As designers we are faced with the manifestation of our creative labours. How much is our work worth, and have we worked enough? What kind of labour makes something more valuable and how do we profit from slow or visible work?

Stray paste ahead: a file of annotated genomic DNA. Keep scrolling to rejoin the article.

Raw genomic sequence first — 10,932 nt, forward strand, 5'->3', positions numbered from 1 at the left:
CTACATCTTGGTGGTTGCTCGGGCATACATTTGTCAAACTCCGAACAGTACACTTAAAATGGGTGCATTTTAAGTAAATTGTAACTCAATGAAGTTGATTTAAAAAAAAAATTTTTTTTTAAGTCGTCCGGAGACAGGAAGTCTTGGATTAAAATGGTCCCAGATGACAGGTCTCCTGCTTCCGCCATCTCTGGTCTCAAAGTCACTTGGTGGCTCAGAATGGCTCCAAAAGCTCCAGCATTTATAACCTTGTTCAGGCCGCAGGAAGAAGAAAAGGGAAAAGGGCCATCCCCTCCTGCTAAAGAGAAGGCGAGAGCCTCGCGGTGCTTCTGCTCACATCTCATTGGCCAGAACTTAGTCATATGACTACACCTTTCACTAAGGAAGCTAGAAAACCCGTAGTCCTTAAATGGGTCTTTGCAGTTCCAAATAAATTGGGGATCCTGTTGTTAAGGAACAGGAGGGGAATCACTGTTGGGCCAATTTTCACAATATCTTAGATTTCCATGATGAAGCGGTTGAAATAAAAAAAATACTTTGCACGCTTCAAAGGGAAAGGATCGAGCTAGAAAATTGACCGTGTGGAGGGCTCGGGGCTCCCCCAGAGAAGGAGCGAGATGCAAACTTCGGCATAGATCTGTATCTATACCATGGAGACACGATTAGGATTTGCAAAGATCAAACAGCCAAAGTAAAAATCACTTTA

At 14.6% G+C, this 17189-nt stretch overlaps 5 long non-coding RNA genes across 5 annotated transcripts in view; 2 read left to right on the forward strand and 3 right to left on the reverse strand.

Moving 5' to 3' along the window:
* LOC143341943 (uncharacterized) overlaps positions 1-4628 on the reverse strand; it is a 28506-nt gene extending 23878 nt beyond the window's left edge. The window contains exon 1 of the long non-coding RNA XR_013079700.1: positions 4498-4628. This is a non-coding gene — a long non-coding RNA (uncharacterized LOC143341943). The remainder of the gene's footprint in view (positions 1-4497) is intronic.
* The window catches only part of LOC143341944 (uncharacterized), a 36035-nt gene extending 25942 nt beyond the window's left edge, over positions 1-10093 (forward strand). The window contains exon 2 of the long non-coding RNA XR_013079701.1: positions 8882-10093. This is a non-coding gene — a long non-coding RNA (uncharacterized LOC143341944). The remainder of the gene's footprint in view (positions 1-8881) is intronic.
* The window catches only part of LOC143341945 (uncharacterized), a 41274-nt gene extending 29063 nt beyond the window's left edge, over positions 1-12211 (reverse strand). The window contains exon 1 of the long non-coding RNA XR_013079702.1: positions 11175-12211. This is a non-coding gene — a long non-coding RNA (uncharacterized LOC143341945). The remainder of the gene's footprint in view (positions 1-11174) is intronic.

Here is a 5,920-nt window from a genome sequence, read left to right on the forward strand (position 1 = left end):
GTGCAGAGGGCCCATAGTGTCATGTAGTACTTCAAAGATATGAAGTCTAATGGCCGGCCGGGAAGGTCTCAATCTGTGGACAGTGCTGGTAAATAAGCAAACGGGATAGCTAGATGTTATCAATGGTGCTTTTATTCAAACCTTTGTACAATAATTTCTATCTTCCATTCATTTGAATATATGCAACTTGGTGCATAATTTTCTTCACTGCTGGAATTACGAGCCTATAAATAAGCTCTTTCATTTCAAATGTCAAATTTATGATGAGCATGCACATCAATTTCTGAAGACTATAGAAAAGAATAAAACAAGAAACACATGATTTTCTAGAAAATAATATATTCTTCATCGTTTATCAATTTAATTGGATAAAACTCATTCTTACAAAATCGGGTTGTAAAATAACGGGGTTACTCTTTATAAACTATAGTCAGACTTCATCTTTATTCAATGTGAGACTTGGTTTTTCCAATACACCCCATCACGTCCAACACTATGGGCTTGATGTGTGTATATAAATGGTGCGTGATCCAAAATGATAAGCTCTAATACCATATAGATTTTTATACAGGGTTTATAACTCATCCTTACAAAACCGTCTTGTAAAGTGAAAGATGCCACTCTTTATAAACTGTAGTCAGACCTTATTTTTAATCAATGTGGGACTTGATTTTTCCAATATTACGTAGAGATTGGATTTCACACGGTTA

However one defines labour, society is challenging the value of work and its importance on our global well-being. Visibility and ethical labour sourcing have become factors in the branding and acceptance of both small and large companies. Stemming from the current obsession with the handmade, craft is having a real moment in the spotlight. Coveralls, denim, and Japanese workwear are flooding the runways. The physical workspace fluctuates to promote a certain outcome, and plans of interplanetary settlement are raising discussions about multispecies labour. This is occurring at a time when the rise of the influencer not only hides the work that it takes to do something, but also promotes an aestheticism of constant effortlessness. We want to be known for working hard, but to look like we are hardly working. Whether it’s an analysis of the historical socio-economic impact that to labour has had on the minority, the current repercussions of a technological productivity filled with tools designed only for able-bodied men, or a linguistic approach to the definition of labour, this exhibition showcases the different perspectives on this theme.